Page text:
Stardock's Start8 was the first, and for awhile, only, program that returned the classic-style start menu.  We're not sure what Microsoft was thinking with Windows 8 but luckily, by Windows 10, they had returned to their senses...mostly.

This past Spring Microsoft introduced "Dark Mode" to Windows 10 which is a visual treat for most of us who spend many hours in front of the computer.  Nevertheless, the Windows 10 Start menu is still...not ideal.

If you have Windows 10 you already know this but let's recap.  Windows 10 with dark mode looks like this:


Image from Walter Glenn's terrific article on customizing Windows 10's Start menu

Walter's article is one of the best out there for trying to make the Windows 10 Start menu usable.  The problem isn't just that it's a bad UX, it is also not well implemented.  It's basically divorced from the rest of the Windows shell experience. 

Where Start10 shines

First, as you can see here, it is important that users quickly and easily be able to choose which presentation of the Start menu they want. That includes Microsoft's Windows 10 style.  We want our users to always be able to check out things on Windows 10 easily to make sure that Start10 remains a better solution for them.


Start10: Choose between classic, modern and Windows 10

Personally, I prefer the modern style.   When I use Start10, it's not because I'm "afraid of change" in my UX.  I just want the most usable, modern experience, period.  The classic style (Windows 7) isn't a retrograde either.  You can still mix and match UWP programs and such.  It just gives you a bit quicker access to elements of Windows that have become hard to directly access.


Start10: Modern Style



Start10: Classic style

Windows 10 at full power

With Start10, you can customize both your taskbar and your Start menu however you'd like both in terms of color and texture.  But cosmetics aside here are some of my favorite features from Start10 that I just can't live without:


Jump Lists

One of the best features of Windows was jump-lists.  They're still there.  The OS still has them.  But the default Windows 10 Start men hides them.  They allow you to quickly get to a particular document.


Start10: All apps

Whether you organize your Start menu or not, one of the most useful features the start menu was nested folders.  I could organize things like Apps->Graphics->Adobe and quickly go through the Adobe apps.   These days, I tend to use search for anything I remotely use often so I don't organize to that level of detail anymore.  However, it is still very handy to be able to organize utilities and development apps because I often absolutely forget the name of many of my favorite tools (such as Balsamiq Mockups!).  

To be fair, Windows 10 is slowly returning some of these features but with relatively little control over how they're displayed:


Windows 10's Start menu for comparison.

This is by no means a comprehensive list of features of Start10.  Version 1.75 adds Dark mode support to the app.  If you don't already have it, definitely go download it at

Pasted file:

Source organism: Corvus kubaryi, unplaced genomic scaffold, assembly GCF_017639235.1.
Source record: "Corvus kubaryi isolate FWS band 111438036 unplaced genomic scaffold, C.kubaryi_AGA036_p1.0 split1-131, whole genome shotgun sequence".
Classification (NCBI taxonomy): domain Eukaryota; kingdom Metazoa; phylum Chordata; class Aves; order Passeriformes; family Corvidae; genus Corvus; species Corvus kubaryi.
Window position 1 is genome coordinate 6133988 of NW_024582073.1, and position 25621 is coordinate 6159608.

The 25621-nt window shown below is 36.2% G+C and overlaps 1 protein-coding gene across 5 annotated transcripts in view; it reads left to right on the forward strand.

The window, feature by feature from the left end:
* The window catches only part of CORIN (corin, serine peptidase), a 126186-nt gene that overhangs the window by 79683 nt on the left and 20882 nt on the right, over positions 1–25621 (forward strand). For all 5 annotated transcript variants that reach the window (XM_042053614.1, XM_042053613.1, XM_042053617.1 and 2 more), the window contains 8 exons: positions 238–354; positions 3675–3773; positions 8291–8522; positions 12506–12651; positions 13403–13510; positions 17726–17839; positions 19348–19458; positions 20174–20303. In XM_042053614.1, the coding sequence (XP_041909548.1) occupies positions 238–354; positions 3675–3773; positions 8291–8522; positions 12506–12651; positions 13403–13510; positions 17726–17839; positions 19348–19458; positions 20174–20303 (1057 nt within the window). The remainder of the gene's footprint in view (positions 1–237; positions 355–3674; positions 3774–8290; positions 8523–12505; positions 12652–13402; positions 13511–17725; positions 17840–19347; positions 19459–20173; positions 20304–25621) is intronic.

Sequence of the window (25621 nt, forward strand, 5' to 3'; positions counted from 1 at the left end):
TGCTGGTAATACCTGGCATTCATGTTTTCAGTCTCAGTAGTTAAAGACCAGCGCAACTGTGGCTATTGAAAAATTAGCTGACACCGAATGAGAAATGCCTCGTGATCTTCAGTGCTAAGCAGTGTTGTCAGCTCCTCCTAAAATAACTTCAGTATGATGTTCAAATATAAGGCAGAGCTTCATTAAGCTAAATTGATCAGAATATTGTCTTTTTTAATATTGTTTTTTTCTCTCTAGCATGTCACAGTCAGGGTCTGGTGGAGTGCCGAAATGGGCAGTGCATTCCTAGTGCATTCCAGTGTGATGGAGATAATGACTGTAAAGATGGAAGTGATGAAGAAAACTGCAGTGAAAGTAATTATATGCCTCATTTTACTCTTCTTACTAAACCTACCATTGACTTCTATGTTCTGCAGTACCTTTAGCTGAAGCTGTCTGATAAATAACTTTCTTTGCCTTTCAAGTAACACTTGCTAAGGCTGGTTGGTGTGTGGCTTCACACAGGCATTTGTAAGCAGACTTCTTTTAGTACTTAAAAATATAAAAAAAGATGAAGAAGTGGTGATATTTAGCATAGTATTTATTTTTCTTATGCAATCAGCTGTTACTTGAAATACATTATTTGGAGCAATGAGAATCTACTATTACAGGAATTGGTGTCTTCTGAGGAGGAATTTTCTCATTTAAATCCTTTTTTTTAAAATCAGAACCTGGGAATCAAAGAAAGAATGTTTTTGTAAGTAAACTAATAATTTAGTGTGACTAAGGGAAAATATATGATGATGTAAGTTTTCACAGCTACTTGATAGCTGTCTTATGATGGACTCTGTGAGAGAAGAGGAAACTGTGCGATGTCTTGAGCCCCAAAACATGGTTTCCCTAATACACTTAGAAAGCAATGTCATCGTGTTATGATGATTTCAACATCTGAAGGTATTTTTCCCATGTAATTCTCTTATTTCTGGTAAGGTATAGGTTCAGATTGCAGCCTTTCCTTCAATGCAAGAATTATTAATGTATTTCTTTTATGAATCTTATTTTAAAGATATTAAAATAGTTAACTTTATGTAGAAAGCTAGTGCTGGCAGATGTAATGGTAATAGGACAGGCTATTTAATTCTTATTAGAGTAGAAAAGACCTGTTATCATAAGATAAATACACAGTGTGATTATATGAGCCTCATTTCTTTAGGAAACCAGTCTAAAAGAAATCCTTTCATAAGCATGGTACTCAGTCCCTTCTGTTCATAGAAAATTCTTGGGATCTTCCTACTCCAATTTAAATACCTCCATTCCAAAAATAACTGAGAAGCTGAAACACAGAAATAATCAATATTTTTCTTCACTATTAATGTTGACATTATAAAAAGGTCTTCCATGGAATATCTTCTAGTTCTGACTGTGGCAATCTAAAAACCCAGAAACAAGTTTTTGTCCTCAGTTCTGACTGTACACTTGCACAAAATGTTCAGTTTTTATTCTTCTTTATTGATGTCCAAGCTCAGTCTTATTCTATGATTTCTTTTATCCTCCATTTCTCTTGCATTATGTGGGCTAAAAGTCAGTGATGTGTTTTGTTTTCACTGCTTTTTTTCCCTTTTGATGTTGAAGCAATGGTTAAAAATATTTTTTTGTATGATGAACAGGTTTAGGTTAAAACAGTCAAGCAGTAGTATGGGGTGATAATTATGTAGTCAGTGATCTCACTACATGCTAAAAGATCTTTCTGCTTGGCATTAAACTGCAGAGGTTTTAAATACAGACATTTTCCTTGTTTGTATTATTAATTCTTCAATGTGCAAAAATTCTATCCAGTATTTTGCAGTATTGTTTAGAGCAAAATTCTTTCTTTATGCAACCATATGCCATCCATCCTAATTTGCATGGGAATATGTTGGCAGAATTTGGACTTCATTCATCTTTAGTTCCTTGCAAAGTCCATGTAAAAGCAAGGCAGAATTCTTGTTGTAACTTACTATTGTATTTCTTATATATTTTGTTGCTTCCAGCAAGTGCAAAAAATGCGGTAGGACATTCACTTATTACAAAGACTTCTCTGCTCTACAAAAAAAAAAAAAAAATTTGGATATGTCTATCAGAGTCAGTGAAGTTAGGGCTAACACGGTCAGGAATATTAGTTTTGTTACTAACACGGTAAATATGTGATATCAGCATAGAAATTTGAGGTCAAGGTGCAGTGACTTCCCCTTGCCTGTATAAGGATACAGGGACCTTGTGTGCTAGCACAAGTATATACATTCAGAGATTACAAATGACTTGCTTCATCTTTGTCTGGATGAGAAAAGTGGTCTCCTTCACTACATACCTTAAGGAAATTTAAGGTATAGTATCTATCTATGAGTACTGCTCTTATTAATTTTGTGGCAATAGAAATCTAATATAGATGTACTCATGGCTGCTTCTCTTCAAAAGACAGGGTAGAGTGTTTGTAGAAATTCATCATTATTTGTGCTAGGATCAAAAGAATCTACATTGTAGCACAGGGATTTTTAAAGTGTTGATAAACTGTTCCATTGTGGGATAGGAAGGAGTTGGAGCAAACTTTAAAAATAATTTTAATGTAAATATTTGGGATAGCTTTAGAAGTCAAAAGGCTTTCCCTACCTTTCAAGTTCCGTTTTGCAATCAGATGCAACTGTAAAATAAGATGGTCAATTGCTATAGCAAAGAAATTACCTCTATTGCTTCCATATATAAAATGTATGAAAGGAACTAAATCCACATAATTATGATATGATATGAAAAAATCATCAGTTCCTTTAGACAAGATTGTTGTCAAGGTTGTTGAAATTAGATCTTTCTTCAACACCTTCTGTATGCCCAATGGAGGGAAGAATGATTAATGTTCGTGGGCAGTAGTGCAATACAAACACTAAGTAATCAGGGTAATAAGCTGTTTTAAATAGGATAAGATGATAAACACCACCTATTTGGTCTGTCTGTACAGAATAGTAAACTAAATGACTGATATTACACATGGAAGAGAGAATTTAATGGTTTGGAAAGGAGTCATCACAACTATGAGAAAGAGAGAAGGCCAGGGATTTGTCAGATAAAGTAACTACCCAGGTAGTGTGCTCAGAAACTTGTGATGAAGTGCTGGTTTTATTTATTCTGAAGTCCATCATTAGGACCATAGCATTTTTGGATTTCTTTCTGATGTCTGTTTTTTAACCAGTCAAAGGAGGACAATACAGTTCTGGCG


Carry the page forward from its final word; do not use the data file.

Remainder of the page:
More screenshots








GalCiv Lore talk

Published on Friday, August 9, 2019 By Brad Wardell In Galactic Civilizations III

Year 2260 galactic situation.

The "fence" marks the beginning of where Hyperdrive works a lot less efficiently due to increased stellar mass density (a lot of this is speculative).

The blue area is the area controlled by the Terran Alliance.  Purple is Yor.  Red is the Drengin Empire and yellow are the Arceans. 

The continued refinement of Galactic Civilizations III

Published on Thursday, August 8, 2019 By Brad Wardell In GalCiv III Dev Journals


Thanks to you guys continuing to buy our DLC we are able to keep developing Galactic Civilizations III with new features and improvements.

The last few updates have been focusing heavily on quality of life and the latest version, v3.8 continues that trend.  Below are some of features we've recently added that we hope you find useful.

Adjust difficulty mid-game

Finding yourself doing really well mid game or struggling more than you thought?


Under the options->Gameplay you can now adjust difficulty on the fly and it will update the AI's accordingly!

UI Cleanup

We don't necessarily respond to every post (or even most) but we do read them.  So many of our updates are pretty minor. A text change here. A font tweak there.  Here are a few examples:


We now display a little more information about ships than we used to.  For example, tactical speed is now displayed.


More information, such as research, is displayed in the planet list.


Capturing Ascension crystals now makes it clear how long it will take players to win through that means.


The shipyard list displays how much production is going to it.


This is hard to quantify but we have been going through the game making small text changes as well as making sure the default ships from every species has a colorful name rather than simply the ship class.


Also a better use of fonts to better emphasize who is speaking and what options are.


The work continues

We are keen on hearing your thoughts! We hope you like what we've been doing!